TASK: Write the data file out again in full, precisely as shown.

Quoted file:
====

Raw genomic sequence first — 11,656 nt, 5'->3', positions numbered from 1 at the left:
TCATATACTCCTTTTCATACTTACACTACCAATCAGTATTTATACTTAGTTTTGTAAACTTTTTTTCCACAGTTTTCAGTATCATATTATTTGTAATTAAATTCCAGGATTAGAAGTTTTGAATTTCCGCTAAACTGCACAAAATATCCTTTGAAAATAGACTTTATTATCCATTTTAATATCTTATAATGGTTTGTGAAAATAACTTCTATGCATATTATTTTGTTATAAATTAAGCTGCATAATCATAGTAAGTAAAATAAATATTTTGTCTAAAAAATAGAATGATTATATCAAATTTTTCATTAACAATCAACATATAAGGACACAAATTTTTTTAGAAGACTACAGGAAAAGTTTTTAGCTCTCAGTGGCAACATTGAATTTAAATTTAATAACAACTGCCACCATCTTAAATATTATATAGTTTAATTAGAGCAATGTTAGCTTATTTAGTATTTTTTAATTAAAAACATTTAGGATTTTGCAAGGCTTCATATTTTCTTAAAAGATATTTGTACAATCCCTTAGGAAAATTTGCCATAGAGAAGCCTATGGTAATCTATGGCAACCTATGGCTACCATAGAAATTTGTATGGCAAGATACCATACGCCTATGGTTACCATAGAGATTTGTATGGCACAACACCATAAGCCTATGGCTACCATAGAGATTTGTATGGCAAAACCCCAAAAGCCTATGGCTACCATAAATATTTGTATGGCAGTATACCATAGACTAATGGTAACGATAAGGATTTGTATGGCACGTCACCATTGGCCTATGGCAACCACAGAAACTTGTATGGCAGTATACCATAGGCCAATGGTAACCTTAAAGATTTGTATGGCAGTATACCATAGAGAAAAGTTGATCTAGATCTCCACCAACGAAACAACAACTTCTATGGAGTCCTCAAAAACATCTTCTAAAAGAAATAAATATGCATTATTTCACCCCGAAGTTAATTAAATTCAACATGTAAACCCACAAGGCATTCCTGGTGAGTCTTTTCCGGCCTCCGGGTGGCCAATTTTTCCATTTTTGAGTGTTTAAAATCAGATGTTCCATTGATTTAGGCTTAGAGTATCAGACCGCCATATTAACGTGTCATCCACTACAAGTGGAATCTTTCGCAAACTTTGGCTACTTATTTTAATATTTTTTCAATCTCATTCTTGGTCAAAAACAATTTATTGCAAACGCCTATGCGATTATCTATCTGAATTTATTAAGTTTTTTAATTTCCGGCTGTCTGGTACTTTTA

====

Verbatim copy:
Raw genomic sequence first — 11,656 nt, 5'->3', positions numbered from 1 at the left:
TCATATACTCCTTTTCATACTTACACTACCAATCAGTATTTATACTTAGTTTTGTAAACTTTTTTTCCACAGTTTTCAGTATCATATTATTTGTAATTAAATTCCAGGATTAGAAGTTTTGAATTTCCGCTAAACTGCACAAAATATCCTTTGAAAATAGACTTTATTATCCATTTTAATATCTTATAATGGTTTGTGAAAATAACTTCTATGCATATTATTTTGTTATAAATTAAGCTGCATAATCATAGTAAGTAAAATAAATATTTTGTCTAAAAAATAGAATGATTATATCAAATTTTTCATTAACAATCAACATATAAGGACACAAATTTTTTTAGAAGACTACAGGAAAAGTTTTTAGCTCTCAGTGGCAACATTGAATTTAAATTTAATAACAACTGCCACCATCTTAAATATTATATAGTTTAATTAGAGCAATGTTAGCTTATTTAGTATTTTTTAATTAAAAACATTTAGGATTTTGCAAGGCTTCATATTTTCTTAAAAGATATTTGTACAATCCCTTAGGAAAATTTGCCATAGAGAAGCCTATGGTAATCTATGGCAACCTATGGCTACCATAGAAATTTGTATGGCAAGATACCATACGCCTATGGTTACCATAGAGATTTGTATGGCACAACACCATAAGCCTATGGCTACCATAGAGATTTGTATGGCAAAACCCCAAAAGCCTATGGCTACCATAAATATTTGTATGGCAGTATACCATAGACTAATGGTAACGATAAGGATTTGTATGGCACGTCACCATTGGCCTATGGCAACCACAGAAACTTGTATGGCAGTATACCATAGGCCAATGGTAACCTTAAAGATTTGTATGGCAGTATACCATAGAGAAAAGTTGATCTAGATCTCCACCAACGAAACAACAACTTCTATGGAGTCCTCAAAAACATCTTCTAAAAGAAATAAATATGCATTATTTCACCCCGAAGTTAATTAAATTCAACATGTAAACCCACAAGGCATTCCTGGTGAGTCTTTTCCGGCCTCCGGGTGGCCAATTTTTCCATTTTTGAGTGTTTAAAATCAGATGTTCCATTGATTTAGGCTTAGAGTATCAGACCGCCATATTAACGTGTCATCCACTACAAGTGGAATCTTTCGCAAACTTTGGCTACTTATTTTAATATTTTTTCAATCTCATTCTTGGTCAAAAACAATTTATTGCAAACGCCTATGCGATTATCTATCTGAATTTATTAAGTTTTTTAATTTCCGGCTGTCTGGTACTTTTA